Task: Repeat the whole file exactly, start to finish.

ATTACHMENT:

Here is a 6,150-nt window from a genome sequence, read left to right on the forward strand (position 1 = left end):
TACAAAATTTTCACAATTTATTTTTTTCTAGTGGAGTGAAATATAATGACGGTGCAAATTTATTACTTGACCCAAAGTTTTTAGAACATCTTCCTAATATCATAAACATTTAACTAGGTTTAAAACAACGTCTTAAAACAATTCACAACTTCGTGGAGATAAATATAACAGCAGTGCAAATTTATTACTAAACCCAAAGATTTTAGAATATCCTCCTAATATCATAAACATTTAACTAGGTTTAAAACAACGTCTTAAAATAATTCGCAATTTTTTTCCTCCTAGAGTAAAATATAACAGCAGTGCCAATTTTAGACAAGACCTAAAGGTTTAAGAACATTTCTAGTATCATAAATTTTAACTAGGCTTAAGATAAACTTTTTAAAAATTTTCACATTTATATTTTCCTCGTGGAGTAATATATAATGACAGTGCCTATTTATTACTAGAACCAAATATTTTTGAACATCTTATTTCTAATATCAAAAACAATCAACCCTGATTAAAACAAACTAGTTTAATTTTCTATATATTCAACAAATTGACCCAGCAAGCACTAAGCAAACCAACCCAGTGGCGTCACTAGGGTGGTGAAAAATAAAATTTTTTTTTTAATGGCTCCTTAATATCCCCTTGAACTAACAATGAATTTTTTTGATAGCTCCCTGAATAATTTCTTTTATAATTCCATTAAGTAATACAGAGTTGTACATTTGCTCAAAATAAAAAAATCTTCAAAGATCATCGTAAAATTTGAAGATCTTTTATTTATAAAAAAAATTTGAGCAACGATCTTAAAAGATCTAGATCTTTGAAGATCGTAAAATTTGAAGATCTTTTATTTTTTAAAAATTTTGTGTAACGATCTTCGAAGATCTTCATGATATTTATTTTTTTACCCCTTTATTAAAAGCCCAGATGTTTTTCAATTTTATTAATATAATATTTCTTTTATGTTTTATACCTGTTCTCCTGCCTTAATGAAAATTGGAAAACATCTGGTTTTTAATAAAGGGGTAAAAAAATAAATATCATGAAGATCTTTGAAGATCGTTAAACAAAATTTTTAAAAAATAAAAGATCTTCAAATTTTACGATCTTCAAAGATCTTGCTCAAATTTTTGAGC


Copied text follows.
Here is a 6,150-nt window from a genome sequence, read left to right on the forward strand (position 1 = left end):
TACAAAATTTTCACAATTTATTTTTTTCTAGTGGAGTGAAATATAATGACGGTGCAAATTTATTACTTGACCCAAAGTTTTTAGAACATCTTCCTAATATCATAAACATTTAACTAGGTTTAAAACAACGTCTTAAAACAATTCACAACTTCGTGGAGATAAATATAACAGCAGTGCAAATTTATTACTAAACCCAAAGATTTTAGAATATCCTCCTAATATCATAAACATTTAACTAGGTTTAAAACAACGTCTTAAAATAATTCGCAATTTTTTTCCTCCTAGAGTAAAATATAACAGCAGTGCCAATTTTAGACAAGACCTAAAGGTTTAAGAACATTTCTAGTATCATAAATTTTAACTAGGCTTAAGATAAACTTTTTAAAAATTTTCACATTTATATTTTCCTCGTGGAGTAATATATAATGACAGTGCCTATTTATTACTAGAACCAAATATTTTTGAACATCTTATTTCTAATATCAAAAACAATCAACCCTGATTAAAACAAACTAGTTTAATTTTCTATATATTCAACAAATTGACCCAGCAAGCACTAAGCAAACCAACCCAGTGGCGTCACTAGGGTGGTGAAAAATAAAATTTTTTTTTTAATGGCTCCTTAATATCCCCTTGAACTAACAATGAATTTTTTTGATAGCTCCCTGAATAATTTCTTTTATAATTCCATTAAGTAATACAGAGTTGTACATTTGCTCAAAATAAAAAAATCTTCAAAGATCATCGTAAAATTTGAAGATCTTTTATTTATAAAAAAAATTTGAGCAACGATCTTAAAAGATCTAGATCTTTGAAGATCGTAAAATTTGAAGATCTTTTATTTTTTAAAAATTTTGTGTAACGATCTTCGAAGATCTTCATGATATTTATTTTTTTACCCCTTTATTAAAAGCCCAGATGTTTTTCAATTTTATTAATATAATATTTCTTTTATGTTTTATACCTGTTCTCCTGCCTTAATGAAAATTGGAAAACATCTGGTTTTTAATAAAGGGGTAAAAAAATAAATATCATGAAGATCTTTGAAGATCGTTAAACAAAATTTTTAAAAAATAAAAGATCTTCAAATTTTACGATCTTCAAAGATCTTGCTCAAATTTTTGAGC